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Showing 1-10 of 106 reviews(3 star). See all 3,106 reviews
on November 25, 2017
A long story about Mr. King. I thought perhaps he would share rather quickly key points on his writing. But it is really a memoir. I had to get this for a writing class. Don’t think I would recommend it unless you love Mr. King.
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on March 14, 2016
I was expecting more from this book after my fiction writing professor recommended it to me. The memoir is very interesting but the writing tips were about the same thing I learned in my courses. Was disappointed by it.
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on July 26, 2012
I finished this rapidly and enjoyed his background CV section. Then we got into tips and advice. Avoid the passive, leave out unecessary words, don't plot-let the story flow. Read as much as possible and be assured you will always remain in the division of writer you start in, or at best move up one peg. Steve advises he reads 80 books a year, I might read 300; but that is not taking me any closer to writing an Irwin Shaw (ala Nightwork). If I don't plot, I have no idea where the hell I am going and end up getting screwed up. Steve does not have this problem, because he is in another class, but he fails to advise you how to really reach a flowing Nirvana of such unconsidered prose.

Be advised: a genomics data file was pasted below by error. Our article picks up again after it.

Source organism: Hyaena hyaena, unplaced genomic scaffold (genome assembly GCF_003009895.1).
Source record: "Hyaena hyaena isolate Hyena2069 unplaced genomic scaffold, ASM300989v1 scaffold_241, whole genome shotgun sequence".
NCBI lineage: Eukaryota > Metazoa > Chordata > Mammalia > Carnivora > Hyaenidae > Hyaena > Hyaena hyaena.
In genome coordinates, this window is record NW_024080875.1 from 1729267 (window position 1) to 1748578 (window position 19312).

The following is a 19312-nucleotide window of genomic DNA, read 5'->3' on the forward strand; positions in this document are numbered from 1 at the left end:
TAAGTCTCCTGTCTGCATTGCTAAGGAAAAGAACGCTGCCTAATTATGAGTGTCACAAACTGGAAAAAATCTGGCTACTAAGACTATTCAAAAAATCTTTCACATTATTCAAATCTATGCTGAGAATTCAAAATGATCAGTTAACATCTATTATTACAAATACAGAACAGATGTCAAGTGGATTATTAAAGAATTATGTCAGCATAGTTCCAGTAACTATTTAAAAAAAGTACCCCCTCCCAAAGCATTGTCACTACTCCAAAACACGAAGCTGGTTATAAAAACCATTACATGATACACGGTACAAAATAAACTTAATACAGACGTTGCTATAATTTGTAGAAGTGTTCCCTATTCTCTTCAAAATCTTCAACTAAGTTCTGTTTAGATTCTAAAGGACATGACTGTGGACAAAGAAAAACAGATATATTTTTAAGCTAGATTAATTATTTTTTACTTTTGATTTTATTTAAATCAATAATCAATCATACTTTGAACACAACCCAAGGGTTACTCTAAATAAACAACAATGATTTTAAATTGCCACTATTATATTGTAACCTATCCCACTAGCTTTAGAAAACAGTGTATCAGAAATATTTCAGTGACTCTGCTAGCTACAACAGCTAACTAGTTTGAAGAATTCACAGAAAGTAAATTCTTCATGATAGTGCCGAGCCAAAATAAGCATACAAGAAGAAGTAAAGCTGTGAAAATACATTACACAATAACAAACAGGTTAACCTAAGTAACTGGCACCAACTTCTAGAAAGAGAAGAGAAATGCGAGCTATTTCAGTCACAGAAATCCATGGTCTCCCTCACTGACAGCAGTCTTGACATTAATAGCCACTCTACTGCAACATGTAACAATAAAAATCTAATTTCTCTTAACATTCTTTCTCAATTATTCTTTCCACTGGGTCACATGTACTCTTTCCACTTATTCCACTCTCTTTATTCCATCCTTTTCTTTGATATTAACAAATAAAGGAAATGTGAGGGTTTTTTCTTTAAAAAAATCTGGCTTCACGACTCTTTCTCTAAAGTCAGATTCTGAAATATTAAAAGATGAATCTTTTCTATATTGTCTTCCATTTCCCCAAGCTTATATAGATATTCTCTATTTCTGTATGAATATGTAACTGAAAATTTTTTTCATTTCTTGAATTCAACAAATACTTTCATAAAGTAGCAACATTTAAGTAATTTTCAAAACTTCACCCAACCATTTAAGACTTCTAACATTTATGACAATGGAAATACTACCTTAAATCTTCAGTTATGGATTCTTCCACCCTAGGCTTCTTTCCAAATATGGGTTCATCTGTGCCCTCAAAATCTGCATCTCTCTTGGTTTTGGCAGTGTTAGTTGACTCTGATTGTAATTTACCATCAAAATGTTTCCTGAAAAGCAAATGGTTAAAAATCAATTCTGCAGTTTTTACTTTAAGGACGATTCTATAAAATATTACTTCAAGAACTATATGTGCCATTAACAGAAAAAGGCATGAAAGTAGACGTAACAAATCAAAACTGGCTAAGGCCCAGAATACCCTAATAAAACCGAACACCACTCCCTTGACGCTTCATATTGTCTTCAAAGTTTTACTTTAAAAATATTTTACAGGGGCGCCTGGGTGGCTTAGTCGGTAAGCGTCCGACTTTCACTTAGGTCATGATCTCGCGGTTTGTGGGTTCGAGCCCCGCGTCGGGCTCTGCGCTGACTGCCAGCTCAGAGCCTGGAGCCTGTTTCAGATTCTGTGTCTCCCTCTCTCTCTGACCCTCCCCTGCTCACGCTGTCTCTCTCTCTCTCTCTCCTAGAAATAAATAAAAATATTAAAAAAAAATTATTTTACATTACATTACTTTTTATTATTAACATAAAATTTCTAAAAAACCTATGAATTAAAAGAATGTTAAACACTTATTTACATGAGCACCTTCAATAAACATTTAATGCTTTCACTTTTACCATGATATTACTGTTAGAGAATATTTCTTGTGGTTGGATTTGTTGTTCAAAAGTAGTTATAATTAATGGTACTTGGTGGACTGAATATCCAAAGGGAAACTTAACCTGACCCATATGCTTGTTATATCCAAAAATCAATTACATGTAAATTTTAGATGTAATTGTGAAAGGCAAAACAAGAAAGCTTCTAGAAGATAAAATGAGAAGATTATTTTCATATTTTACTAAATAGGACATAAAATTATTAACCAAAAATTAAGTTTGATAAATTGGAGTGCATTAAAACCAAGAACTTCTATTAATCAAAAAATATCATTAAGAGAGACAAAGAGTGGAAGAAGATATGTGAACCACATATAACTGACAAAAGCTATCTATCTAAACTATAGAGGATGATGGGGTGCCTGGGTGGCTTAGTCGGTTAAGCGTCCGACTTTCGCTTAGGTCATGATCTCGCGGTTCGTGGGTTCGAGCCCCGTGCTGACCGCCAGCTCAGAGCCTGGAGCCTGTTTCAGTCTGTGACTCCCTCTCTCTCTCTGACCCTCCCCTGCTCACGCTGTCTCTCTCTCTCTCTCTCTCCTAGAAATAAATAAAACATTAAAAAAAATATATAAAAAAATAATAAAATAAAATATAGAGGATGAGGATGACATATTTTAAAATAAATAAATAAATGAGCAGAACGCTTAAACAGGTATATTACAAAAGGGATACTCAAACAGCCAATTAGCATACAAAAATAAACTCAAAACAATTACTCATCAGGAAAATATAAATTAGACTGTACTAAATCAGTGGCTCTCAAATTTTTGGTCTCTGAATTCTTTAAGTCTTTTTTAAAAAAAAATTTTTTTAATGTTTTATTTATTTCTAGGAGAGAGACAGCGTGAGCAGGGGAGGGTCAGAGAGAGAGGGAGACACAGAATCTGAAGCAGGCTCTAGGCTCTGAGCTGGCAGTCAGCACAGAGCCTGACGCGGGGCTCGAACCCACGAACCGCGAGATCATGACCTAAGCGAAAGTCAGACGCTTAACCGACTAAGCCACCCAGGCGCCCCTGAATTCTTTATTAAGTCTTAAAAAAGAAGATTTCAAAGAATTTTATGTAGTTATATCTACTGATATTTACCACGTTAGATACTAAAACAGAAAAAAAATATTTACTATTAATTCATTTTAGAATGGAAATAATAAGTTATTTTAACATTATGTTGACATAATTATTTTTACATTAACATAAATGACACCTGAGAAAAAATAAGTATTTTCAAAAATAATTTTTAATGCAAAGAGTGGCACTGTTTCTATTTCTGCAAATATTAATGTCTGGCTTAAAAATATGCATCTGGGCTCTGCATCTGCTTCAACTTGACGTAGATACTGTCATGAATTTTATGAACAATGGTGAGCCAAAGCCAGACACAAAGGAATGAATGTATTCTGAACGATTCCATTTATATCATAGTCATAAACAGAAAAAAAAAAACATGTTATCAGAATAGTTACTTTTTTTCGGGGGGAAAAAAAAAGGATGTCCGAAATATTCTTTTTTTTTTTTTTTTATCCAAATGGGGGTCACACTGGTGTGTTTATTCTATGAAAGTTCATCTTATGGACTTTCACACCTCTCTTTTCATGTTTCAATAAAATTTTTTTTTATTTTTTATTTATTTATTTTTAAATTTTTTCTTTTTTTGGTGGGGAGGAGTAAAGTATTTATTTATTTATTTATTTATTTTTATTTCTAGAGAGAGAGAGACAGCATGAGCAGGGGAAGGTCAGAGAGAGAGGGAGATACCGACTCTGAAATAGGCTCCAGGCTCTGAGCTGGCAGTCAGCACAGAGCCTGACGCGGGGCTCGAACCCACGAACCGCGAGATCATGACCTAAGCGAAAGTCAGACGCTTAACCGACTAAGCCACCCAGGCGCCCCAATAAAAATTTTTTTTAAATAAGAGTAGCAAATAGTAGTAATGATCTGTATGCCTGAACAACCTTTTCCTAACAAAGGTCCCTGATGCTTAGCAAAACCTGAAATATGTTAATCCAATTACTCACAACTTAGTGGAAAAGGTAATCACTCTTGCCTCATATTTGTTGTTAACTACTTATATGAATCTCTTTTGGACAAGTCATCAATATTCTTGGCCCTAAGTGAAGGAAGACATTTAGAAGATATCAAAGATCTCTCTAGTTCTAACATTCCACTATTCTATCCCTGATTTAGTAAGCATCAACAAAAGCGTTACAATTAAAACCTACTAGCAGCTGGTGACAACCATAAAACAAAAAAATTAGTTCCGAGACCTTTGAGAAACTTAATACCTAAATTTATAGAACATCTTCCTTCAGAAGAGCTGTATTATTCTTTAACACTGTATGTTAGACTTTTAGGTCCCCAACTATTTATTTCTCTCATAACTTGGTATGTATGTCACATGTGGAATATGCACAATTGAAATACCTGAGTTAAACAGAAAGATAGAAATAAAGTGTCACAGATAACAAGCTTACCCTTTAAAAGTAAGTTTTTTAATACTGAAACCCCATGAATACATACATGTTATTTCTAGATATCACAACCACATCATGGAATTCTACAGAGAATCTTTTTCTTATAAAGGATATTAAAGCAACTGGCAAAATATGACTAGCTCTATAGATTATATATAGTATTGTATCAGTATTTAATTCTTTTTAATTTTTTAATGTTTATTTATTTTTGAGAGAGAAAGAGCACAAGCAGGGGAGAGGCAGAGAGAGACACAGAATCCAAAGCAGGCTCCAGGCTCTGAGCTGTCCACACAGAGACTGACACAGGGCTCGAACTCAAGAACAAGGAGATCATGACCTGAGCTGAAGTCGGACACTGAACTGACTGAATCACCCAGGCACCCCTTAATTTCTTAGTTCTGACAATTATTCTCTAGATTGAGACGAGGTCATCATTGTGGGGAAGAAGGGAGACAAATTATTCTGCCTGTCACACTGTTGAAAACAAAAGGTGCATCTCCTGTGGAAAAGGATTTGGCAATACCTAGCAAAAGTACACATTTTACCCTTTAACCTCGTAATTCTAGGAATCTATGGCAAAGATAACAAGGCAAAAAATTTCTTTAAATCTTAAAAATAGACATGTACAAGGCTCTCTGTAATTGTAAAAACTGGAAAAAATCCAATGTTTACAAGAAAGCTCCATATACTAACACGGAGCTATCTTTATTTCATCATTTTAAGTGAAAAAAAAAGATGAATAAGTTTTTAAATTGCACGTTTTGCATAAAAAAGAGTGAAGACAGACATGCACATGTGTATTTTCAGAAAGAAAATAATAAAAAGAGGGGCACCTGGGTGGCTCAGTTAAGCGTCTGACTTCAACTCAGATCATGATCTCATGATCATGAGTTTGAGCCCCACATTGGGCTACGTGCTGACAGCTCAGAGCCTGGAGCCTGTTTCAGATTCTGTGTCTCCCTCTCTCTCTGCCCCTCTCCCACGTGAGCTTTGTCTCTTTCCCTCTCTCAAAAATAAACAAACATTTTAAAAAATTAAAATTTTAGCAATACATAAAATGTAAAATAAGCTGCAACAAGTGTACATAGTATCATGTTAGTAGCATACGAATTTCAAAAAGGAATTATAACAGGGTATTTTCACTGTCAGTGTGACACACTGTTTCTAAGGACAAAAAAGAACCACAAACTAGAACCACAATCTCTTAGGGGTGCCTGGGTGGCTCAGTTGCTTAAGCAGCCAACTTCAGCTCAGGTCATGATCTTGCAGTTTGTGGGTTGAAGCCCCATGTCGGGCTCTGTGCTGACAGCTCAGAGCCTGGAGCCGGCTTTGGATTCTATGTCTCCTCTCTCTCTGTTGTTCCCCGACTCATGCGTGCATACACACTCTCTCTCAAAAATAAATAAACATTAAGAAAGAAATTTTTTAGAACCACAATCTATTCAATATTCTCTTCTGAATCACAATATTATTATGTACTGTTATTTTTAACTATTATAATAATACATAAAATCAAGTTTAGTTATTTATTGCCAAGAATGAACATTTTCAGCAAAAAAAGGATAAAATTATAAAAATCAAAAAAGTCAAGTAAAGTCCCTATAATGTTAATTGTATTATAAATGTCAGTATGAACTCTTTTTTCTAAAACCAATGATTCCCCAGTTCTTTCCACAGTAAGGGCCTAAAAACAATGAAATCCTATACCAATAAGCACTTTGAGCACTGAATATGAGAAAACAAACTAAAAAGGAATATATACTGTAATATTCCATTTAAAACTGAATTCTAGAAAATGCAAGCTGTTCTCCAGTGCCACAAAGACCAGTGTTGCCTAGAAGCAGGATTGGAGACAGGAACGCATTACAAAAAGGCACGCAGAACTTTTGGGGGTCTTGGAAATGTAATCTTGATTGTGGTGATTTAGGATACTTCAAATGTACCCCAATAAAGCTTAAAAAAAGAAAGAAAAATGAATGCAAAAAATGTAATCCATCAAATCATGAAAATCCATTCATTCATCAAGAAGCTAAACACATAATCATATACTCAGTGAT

I like Stephen King both as an entertaining writer and for the open gentleman he appears to be. Don't get me wrong, there are useful tips here; but tips for professionals, not for hopeful scribblers. He spends a lot of time talking like a guy who can do it (which he can); though not much here will help us who are struggling in the surf much.
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on June 4, 2015
Well, nobody can dispute that King is the very top of fiction writers. We all admire him.
I'd love to publish a novel. This tells his tale of how he got started, his big break, and his
basic methodology. I'll read it again. Maybe something will help me..please. One point he
makes that struck home: its hard work and it require focus and perseverance in addition to brains.
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on February 17, 2014
I have never been a fan of Stephen Kings work or at least I never knew I was one. But I came to find I know him from 'The Green Mile', one of my favorite movies. Horror has never been my cup of tea. I'm a 'behind the scenes kind of gal' and this gave me what I wanted. I loved the memoir part of the book and found his 'craft' part equally interesting. I read it from kindle cover to cover, a feat that has not been accomplished with many of my other 'writing' books.
I'm glad I purchased it, it will be a wonderful resource when I worry that my take on my stories is not main stream enough. I just have to write it for me and my special reader and all the rest is a cherry on top. Thanks Stephen.
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on September 18, 2015